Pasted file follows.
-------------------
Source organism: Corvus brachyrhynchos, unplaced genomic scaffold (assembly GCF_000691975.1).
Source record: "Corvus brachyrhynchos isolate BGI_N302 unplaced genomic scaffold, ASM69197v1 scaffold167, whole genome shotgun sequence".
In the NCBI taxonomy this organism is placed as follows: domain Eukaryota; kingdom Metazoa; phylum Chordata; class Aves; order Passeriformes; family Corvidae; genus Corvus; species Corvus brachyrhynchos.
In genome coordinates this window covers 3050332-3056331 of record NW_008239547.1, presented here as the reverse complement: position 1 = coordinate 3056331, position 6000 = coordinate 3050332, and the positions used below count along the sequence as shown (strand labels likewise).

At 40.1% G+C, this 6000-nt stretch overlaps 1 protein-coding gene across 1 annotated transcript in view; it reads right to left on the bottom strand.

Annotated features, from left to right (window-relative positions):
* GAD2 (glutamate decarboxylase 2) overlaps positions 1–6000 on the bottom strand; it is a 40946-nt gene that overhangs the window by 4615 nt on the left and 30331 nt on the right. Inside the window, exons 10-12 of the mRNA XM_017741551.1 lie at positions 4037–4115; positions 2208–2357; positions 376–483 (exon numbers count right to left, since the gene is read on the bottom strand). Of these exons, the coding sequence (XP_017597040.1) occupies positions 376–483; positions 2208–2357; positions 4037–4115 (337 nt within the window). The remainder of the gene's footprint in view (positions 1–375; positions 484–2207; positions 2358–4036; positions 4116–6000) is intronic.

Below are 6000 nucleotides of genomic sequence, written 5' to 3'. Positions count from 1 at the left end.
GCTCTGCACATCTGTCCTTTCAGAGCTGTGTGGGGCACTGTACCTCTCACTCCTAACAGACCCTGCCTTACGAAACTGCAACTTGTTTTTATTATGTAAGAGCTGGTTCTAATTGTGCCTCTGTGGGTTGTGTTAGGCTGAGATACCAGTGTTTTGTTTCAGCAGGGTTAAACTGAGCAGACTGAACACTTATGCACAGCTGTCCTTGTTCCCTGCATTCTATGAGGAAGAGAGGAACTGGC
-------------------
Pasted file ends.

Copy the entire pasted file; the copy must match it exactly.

Source organism: Corvus brachyrhynchos, unplaced genomic scaffold (assembly GCF_000691975.1).
Source record: "Corvus brachyrhynchos isolate BGI_N302 unplaced genomic scaffold, ASM69197v1 scaffold167, whole genome shotgun sequence".
In the NCBI taxonomy this organism is placed as follows: domain Eukaryota; kingdom Metazoa; phylum Chordata; class Aves; order Passeriformes; family Corvidae; genus Corvus; species Corvus brachyrhynchos.
In genome coordinates this window covers 3050332-3056331 of record NW_008239547.1, presented here as the reverse complement: position 1 = coordinate 3056331, position 6000 = coordinate 3050332, and the positions used below count along the sequence as shown (strand labels likewise).

At 40.1% G+C, this 6000-nt stretch overlaps 1 protein-coding gene across 1 annotated transcript in view; it reads right to left on the bottom strand.

Annotated features, from left to right (window-relative positions):
* GAD2 (glutamate decarboxylase 2) overlaps positions 1–6000 on the bottom strand; it is a 40946-nt gene that overhangs the window by 4615 nt on the left and 30331 nt on the right. Inside the window, exons 10-12 of the mRNA XM_017741551.1 lie at positions 4037–4115; positions 2208–2357; positions 376–483 (exon numbers count right to left, since the gene is read on the bottom strand). Of these exons, the coding sequence (XP_017597040.1) occupies positions 376–483; positions 2208–2357; positions 4037–4115 (337 nt within the window). The remainder of the gene's footprint in view (positions 1–375; positions 484–2207; positions 2358–4036; positions 4116–6000) is intronic.

Below are 6000 nucleotides of genomic sequence, written 5' to 3'. Positions count from 1 at the left end.
GCTCTGCACATCTGTCCTTTCAGAGCTGTGTGGGGCACTGTACCTCTCACTCCTAACAGACCCTGCCTTACGAAACTGCAACTTGTTTTTATTATGTAAGAGCTGGTTCTAATTGTGCCTCTGTGGGTTGTGTTAGGCTGAGATACCAGTGTTTTGTTTCAGCAGGGTTAAACTGAGCAGACTGAACACTTATGCACAGCTGTCCTTGTTCCCTGCATTCTATGAGGAAGAGAGGAACTGGC